"The more I know about what goes into making children's books, I figure, the better I'll be at evaluating them. Online videos showing artists working in their studios, articles about illustration technique, and interviews with picture book creators -- most notably Maurice Sendak -- have been critical to my (self) education. I've also looked at previous Caldecott winners to see what committees in the past have deemed to be the most distinguished contributions to children's book illustration. Sometimes I disagree with their choices.

"Publishers have been sending me envelopes and boxes of books to consider for the award throughout the year.  In March, they trickled in. By May, it felt like a full-on deluge. I'll admit that, at this point, I groan when I see the UPS delivery truck pull up! I've reviewed over 500 books so far this year, and expect to spend time with another 50 before this Caldecott year is done.

"I've been visiting 2nd and 3rd grade classes at a couple Oakland schools to read books with students, and have learned SO MUCH from those kids about what works and what doesn't work in picture books. They've been amazing audiences, so opinionated!  Over the next month, I'm having special reading times with my 5-year-old book-loving niece to discover what I can about these books in one-on-one sessions. Reading these books with kids has definitely been the best part so far!

"The most difficult and time-consuming part has been pulling together my critical analyses of the books in preparation for the committee's marathon meetings that will be happening January 24th- 26th at ALA’s Midwinter Meeting in Philadelphia. Everyone on the committee is doing the same, so when we're all in the same room next month we'll be ready for some intense discussions. We have a little over two days to hash it all out and vote on winners. A year of work, culminating in just over two days of decision-making. Yikes!

"Committee members hail from all corners of the country. We range in age from 30-something to 70ish, and mostly have experience in public and school library youth services positions. Some have been on award committees before, but more are newbies like me. From our practice discussions, I know that, though we share a passion for children's literature, we bring a great variety of opinions to the table!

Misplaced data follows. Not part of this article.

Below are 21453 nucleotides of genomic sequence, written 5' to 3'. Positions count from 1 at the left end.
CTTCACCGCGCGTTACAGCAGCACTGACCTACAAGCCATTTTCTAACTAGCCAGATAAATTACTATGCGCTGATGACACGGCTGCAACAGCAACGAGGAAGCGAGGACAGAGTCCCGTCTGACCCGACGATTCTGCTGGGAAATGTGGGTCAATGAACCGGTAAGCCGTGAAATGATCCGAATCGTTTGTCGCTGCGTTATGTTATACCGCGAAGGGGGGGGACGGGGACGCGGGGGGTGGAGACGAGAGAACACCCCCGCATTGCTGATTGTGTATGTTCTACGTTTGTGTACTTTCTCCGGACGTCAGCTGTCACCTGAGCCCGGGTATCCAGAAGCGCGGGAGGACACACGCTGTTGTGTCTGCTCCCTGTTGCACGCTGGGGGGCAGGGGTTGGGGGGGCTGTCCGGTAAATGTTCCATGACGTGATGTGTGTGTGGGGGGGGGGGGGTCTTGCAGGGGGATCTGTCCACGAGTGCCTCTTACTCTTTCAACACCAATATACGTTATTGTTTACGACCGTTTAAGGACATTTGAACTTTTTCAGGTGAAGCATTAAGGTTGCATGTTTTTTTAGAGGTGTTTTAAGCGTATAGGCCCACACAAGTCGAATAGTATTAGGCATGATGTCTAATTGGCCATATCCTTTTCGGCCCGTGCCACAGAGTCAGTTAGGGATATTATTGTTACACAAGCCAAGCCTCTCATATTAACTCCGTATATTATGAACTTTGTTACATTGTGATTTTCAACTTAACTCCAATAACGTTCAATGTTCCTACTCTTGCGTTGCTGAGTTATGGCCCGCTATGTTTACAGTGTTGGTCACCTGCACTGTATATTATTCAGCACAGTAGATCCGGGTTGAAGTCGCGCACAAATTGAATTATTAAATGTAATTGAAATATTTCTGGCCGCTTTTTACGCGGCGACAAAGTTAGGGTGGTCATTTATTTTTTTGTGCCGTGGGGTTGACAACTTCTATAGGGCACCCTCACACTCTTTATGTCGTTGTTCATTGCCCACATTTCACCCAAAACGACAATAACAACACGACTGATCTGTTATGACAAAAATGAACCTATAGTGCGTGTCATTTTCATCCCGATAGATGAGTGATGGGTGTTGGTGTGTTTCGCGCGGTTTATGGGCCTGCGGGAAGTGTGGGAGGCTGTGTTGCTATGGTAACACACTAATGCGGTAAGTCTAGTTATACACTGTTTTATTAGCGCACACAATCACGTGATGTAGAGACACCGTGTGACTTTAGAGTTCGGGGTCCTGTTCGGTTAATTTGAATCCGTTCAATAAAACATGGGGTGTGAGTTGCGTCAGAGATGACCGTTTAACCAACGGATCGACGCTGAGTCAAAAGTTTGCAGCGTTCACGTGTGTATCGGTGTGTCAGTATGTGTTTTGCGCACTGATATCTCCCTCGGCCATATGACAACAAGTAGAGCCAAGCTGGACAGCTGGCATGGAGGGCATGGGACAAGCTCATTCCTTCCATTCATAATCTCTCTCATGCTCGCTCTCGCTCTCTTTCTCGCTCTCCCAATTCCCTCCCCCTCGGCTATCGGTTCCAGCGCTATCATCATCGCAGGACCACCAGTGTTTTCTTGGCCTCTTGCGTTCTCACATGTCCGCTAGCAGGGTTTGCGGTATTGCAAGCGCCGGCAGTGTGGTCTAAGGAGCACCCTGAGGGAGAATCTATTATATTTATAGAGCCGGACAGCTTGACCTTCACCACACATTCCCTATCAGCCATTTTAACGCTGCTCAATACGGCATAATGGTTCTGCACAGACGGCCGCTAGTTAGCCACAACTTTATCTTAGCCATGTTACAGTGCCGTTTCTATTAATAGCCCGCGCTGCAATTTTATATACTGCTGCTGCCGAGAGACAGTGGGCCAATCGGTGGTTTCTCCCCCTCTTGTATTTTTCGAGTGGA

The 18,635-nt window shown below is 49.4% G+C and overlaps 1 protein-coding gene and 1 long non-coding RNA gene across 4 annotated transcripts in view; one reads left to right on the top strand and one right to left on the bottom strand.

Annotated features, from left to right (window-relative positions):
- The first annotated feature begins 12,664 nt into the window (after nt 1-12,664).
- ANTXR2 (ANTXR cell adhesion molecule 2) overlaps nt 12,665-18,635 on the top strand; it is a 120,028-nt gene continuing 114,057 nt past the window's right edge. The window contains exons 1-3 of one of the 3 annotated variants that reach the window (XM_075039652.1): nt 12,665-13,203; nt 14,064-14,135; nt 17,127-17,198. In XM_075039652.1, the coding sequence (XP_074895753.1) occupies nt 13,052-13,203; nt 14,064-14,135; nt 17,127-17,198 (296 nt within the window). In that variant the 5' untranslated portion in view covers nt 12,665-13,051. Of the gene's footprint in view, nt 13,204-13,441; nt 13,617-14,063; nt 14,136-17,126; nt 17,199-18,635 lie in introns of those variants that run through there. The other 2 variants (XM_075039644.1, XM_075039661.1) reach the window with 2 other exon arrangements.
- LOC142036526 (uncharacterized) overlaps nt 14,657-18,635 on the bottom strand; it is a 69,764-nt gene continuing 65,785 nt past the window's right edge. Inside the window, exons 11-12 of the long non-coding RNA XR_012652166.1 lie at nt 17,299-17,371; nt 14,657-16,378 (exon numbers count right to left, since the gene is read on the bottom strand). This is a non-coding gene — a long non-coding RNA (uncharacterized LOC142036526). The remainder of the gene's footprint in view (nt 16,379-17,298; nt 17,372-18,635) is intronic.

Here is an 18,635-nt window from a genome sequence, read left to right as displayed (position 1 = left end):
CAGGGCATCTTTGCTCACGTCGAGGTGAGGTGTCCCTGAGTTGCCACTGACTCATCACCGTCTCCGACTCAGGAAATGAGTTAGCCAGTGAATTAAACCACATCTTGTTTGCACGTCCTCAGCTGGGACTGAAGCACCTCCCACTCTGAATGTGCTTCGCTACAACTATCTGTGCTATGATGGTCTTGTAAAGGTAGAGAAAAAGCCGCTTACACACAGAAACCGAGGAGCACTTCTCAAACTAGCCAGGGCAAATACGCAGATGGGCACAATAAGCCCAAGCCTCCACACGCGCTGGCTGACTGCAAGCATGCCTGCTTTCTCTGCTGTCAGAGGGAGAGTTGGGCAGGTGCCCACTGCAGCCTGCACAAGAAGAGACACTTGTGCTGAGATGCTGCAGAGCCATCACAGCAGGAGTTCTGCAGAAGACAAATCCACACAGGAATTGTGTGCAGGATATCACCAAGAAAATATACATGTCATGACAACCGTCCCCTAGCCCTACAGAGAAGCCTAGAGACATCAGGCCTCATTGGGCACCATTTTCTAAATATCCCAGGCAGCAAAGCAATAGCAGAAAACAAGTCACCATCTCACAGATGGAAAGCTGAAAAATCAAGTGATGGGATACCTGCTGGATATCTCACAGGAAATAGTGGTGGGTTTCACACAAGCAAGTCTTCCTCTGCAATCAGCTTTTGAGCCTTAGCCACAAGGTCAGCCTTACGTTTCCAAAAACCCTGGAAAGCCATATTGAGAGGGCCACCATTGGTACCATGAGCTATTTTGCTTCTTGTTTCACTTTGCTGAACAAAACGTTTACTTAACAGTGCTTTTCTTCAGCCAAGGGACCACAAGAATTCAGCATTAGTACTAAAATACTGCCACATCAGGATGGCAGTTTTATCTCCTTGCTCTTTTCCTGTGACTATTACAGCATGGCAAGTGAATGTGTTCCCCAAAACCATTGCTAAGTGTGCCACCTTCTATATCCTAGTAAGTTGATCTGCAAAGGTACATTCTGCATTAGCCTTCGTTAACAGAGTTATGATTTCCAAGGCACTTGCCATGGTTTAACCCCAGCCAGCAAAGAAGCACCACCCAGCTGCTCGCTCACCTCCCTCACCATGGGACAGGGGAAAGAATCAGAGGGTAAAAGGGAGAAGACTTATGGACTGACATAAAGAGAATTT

"Our decision will be made by Sunday, 1/26, and we're not to spill the beans until after ALA's big awards announcements that take place on Monday the 27th. It's as exciting as the Grammys for librarians :)"

If you'd like to learn more about the Caldecott Medal, try exploring the Caldecott Medal website, including resources developed for the recent 75th Anniversary.  

If you'd like to explore some of the eligible books for this year's award, check out the blog Calling Caldecott at the Horn Book. 

Thank You

Cover of Giving ThanksTwo of my favorite books in the Oakland Public Library children's collection are Thank You by Felicia Walker and Giving Thanks: a Native American Good Morning Message by Chief Jake Swamp. The gratitude expressed is with different words and for different things, but it is real and heartfelt. It occurs to me that this is a good time of the year for giving thanks.

So, here goes. Thank you to the tens of thousands of children and parents who come through our doors to participate in storytimes, attend one of our programs, play our Summer Reading Game, use the computers, and find books for research or to simply enjoy. Your enthusiasm and appreciation bring joy every day. 

Cover of Thank You by Felicia Walker

Thank you to all the teachers who bring in classes.  Sometimes you walk far but you bring them. Your commitment to your students and their life-long learning is wonderful, full of wonder.

Thank you to the writers of all the fabulous books we have here. I am overwhelmed with the abundance. 

Thank you to the incredible staff of Oakland Public Library. I have worked at places with more resources, but I've never worked with a more committed, imaginative, and creative group of people. I am honored to work here.

And thank you to the residents of Oakland. Through these past years, your support has kept all our libraries open. It has meant that we can offer new books, electronic resources, Wi-Fi, museum passes, streaming music, summer lunches at eleven branches, and work with other departments of the city and local agencies to enrich the lives of the children of Oakland. 

There is lots to be thankful for. 


The Right Book, the Right Reader: Science Guy

A friend and I have been doing a 30 Day Drawing Challenge; every day we draw from a prompt, then post the pictures to each others' Facebook walls. Results are somewhere between poignant and hilarious. In that spirit, I decided to draw today's story about a reluctant reader who finds a kind of book he'd never dreamed existed...... Enjoy!









Congratulations Summer Readers!

Fairyland Membership Winner

More than 5000 kids read for more than 8 hours each this summer in the Oakland Public Library Summer Reading Program, and collected wonderful rewards including a book of their own, and coupons to attractions all over Oakland.